Talk to You in 20 Minutes – My Mouth’s Full of Fat
Recently, I noticed a bunch of chatter on Facebook and the Interwebs about the benefits of oil pulling. You’ve heard of this, right? There are all sorts of high-faluting claims about how swishing a mouth full of coconut oil for 20 minutes a day can improve your EVERYTHING. Yes, I know that Snopes has debunked most of the health claims, and no, I don’t believe everything I read.
But I was intrigued by anecdotal reports that this simple hack can improve people’s oral health. I’ve never had any cavities, I floss and brush religiously, and I visit my dentist three times a year for a professional cleaning. Despite these measures, I’ve been a longtime sufferer of canker sores and sensitive gums. Both the canker sores and gum issues have mostly been resolved since I started eating Paleo, but I figure the health of my mouth can always use some improvement.
Besides, I’ve got coconut oil coming out of my ears (not really – that would be really gross), and I wanted to see for myself if it can make my teeth cleaner and improve my gum health. So this past week, I’ve been swishing a mouth full of coconut oil for 20 minutes when I get up. And weirdly enough, my teeth are noticeably cleaner, and feel smoother, too. Not being able to talk for 20 minutes each day has been a little awkward (I can be a motor-mouth sometimes), but other than that, I have zero complaints.
Perhaps my teeth would be cleaner and smoother if I swished with anything for 20 minutes (like, say, mouthwash), but I’m going to keep oil-pulling for the time being.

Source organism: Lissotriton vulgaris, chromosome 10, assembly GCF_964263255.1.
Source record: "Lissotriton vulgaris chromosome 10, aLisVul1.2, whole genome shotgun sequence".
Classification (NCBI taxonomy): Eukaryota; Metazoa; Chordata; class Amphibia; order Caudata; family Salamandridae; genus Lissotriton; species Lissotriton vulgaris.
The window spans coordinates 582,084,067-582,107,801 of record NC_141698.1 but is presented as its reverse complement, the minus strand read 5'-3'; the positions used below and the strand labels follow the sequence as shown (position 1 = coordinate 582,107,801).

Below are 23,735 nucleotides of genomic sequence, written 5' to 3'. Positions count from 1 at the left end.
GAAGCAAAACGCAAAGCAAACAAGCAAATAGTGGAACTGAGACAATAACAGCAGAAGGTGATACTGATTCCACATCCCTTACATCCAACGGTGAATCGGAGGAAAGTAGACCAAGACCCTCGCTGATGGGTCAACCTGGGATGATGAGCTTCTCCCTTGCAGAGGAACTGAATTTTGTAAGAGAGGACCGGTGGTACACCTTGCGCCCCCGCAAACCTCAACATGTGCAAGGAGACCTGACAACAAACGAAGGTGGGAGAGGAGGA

Besides, I kind of like the taste of coconut oil.
Any Ballers Out There?
Everyone loves meatballs, right?
My pal Melissa Joulwan is a culinary whiz who happens to love, love, LOVE meatballs. She’s devoted her blog this month to March Meatball Madness, and the line-up looks amazing. Go give it a look-see!
Sadly, I missed the deadline to submit my meaty balls to Mel, but if you’d like to give mine a try, check out my recipes for Asian Meatballs (here on my blog) and Polpette di Vitello (in our new cookbook).
Who’s Craving Soup Noodles?
One of my favorite pre-Paleo comfort foods was a piping hot bowl of noodle soup. I didn’t discriminate: ramen, phở, my mom’s special Cantonese noodle soup – all of it hit the spot. But while I loved the noodles, when push comes to shove, it’s the other ingredients that I really miss.
Mark’s Daily Apple just posted a recipe for a Primal/Paleo ramen sans the noodles. (Take note: authentic ramen is very different from the cheapo, packaged crunchy noodle cakes that you and I hoarded in college.) Mark’s recipe looks legit – my only hack is that I’d probably pressure-cook the broth to get it on the table sooner.
Feel like phở instead? Jaden Hair, my sister from another mother, recently posted her adaptation of my Fast Phở from our new cookbook. I’m honored and delighted that she’s digging our cookbook. Check out her post and accompanying video here:
Cultured Caveman – the Restaurant!
Joe and Heather – the dynamos behind the Cultured Caveman carts in Portland – make for one of the cutest and nicest Paleo couples in the world. A couple of years ago, they had a dream to start one of the first Paleo food carts in Portland, and now, they run three. And all of ’em are awesome.
This week, they announced that they’re planning to open an honest-to-goodness restaurant! I supported Joe and Heather’s original Kickstarter, and now I’m backing their new one ’cause I want even more Paleo options when I visit Portland – one of my favorite cities in the country. If you want to contribute, too, click on this link.
Save Your Avocados!
Before I go: Here’s an excellent trick from The Kitchn to help keep your avocados fresh – and no, it doesn’t involve plastic wrap!
Ciao for now! Chitown beckons!
Looking for recipes? Head on over to my Recipe Index. You’ll also find exclusive recipes on my iPad® app, and in my New York Times bestselling cookbook, Nom Nom Paleo: Food for Humans (Andrews McMeel 2013).